"The deactivation loophole resulted in a large number of handguns entering the illegal market, which would increase the likelihood of those specific firearms being acquired by criminals,"McPhedran says.
Indeed, while the growth in legal firearms would seem the obvious reason for the state’s continually high gun theft rates, the AIC, which regularly monitors instances of firearms theft, says nothing in their data suggests legal owners are becoming more lax with gun storage.
"We have what’s called a non-compliance rate, which is the incidence of people who police have reported as being in breach of the storage conditions of their licence when they go to investigate a reported firearm theft", says Bricknell.
"That rate hasn’t changed — in any given year, a quarter of owners who reported the theft of a firearm to police were deemed to be storage non-compliant. So while owners haven’t improved their compliance rate, it hasn’t gotten worse either."
The avenue that hasn’t been significantly researched in past years is illegal import. Until last year, police insisted there was no evidence of large scale importation of firearms into the country. Then in March, a seizure of 140 ammunition magazines from a smuggling ring in south-western Sydney blew the possibility of guns passing en masse through Australia’s borders wide open.
The ongoing discovery of weapons for which a licence is locally unobtainable — including an Uzi sub-machine gun discovered during a police raid in Campbelltown last weekend — would seem to suggest importation from overseas is continuing.
A source within the NSW police, who wished to remain anonymous, confirms this. The source suggests guns are easily being imported from overseas and used for illegal arms trades in Sydney’s west, but that federal police and customs, focused on the political hot button issue of people smuggling, have no resources devoted to stemming this flow.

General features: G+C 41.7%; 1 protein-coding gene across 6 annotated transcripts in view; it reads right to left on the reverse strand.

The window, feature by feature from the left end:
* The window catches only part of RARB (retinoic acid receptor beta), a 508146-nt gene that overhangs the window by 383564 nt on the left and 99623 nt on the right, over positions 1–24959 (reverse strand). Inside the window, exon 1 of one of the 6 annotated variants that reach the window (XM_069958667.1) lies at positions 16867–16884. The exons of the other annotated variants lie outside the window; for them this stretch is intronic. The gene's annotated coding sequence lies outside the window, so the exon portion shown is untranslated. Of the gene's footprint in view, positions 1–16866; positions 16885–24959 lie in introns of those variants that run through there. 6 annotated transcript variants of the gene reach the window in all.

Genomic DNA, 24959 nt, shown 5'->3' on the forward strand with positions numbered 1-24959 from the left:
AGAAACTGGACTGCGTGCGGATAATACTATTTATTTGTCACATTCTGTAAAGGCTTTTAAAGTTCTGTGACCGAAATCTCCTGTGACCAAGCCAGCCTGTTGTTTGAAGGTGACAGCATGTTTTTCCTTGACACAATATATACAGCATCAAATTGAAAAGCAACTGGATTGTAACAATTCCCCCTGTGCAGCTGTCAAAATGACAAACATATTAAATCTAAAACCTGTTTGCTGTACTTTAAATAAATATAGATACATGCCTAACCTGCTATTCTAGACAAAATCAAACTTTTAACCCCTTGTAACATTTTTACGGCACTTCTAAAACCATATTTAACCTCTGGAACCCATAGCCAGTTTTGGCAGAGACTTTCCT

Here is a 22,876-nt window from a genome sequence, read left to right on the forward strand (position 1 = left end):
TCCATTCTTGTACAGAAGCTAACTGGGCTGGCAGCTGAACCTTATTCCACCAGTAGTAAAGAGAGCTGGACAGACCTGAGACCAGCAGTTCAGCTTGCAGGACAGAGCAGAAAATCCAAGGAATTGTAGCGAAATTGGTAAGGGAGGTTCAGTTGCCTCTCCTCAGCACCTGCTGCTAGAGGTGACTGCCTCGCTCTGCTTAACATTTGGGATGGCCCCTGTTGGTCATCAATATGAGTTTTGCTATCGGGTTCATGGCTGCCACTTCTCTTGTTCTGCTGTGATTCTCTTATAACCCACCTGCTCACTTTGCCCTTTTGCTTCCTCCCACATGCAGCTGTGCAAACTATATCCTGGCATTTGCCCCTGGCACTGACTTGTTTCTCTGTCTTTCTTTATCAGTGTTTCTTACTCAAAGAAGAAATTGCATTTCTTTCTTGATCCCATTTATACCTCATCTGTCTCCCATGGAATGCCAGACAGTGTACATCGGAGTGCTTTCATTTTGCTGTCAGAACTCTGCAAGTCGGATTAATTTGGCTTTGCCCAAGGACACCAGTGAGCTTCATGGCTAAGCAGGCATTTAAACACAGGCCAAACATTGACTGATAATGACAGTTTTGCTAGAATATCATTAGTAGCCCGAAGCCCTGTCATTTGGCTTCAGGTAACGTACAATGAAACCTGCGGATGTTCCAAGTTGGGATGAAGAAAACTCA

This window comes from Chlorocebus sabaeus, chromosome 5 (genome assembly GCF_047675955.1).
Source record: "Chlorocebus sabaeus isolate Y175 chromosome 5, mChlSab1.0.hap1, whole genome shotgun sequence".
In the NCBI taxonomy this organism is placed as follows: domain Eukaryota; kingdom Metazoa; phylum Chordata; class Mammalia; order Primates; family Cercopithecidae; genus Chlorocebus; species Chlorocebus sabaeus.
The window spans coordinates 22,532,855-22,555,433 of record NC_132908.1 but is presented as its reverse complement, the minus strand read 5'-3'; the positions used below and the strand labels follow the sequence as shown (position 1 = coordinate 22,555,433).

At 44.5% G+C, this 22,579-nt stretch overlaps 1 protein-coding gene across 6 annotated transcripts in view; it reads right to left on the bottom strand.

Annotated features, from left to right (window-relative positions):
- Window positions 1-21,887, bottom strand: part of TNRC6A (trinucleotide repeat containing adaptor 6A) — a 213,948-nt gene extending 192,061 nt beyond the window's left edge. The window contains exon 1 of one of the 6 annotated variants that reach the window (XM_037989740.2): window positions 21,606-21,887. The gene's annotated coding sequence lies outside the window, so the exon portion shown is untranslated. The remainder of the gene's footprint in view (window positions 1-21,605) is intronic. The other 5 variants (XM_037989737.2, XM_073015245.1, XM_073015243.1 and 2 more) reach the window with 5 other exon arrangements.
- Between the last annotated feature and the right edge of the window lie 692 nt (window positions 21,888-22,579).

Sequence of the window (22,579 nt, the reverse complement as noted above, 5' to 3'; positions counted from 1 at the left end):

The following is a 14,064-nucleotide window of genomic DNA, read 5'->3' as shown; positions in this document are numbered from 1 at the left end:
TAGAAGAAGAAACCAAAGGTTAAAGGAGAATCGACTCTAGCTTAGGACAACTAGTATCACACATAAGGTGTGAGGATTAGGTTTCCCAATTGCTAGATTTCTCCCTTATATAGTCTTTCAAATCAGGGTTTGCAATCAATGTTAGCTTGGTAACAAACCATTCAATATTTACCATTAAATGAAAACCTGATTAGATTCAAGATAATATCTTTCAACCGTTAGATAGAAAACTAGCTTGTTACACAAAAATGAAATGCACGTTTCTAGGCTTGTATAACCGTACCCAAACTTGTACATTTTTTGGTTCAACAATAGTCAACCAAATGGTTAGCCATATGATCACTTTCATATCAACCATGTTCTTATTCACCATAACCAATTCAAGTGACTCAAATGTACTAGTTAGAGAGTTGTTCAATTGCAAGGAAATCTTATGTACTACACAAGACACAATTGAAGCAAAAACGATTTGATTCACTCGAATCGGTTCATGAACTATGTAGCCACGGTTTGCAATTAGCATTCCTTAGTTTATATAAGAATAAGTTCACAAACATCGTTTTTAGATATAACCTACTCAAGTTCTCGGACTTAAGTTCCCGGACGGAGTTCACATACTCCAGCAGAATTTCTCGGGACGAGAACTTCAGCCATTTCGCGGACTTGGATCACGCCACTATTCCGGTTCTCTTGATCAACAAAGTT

Whilst large scale imports might allow the police to catch wind, a smaller operation bringing in weapons in twos and threes, with different parts in different packages — what Sydney University professor Philip Alpers called an "ant trade" on ABC’s AM program — goes largely undetected.
The police source confirms that guns are currently being brought into the country in parts and assembled by arms traders when all parts separately make it through customs. If a single part is seized, re-ordering is quicker and more cost effective. Figures collected by the Crime Commission during an investigation into the illicit market suggest almost 6,000 undeclared gun parts were detected by customs in the 2010-11 financial year — a significant number on its own, let alone taking into account that many more may be going undetected.
With organised crime squads working to root out gun suppliers on the ground — at least four successful raids have been conducted in the last week alone — it appears prevention, rather than intervention, is where law enforcement may be falling short. Bricknell suggests more concrete intelligence is needed in order for the public to get a clearer picture into what’s really going on in the gun trade.
"With firearms stuff, it’s very difficult to comment on what’s going on outside the legal market, particularly when you don’t have a lot of intelligence to work with," she says. The increased federal support promised by Gillard last month certainly shows the government’s taking Sydney’s gun problem more seriously; but in an election year, the issue of gun smuggling could well get lost in the fray.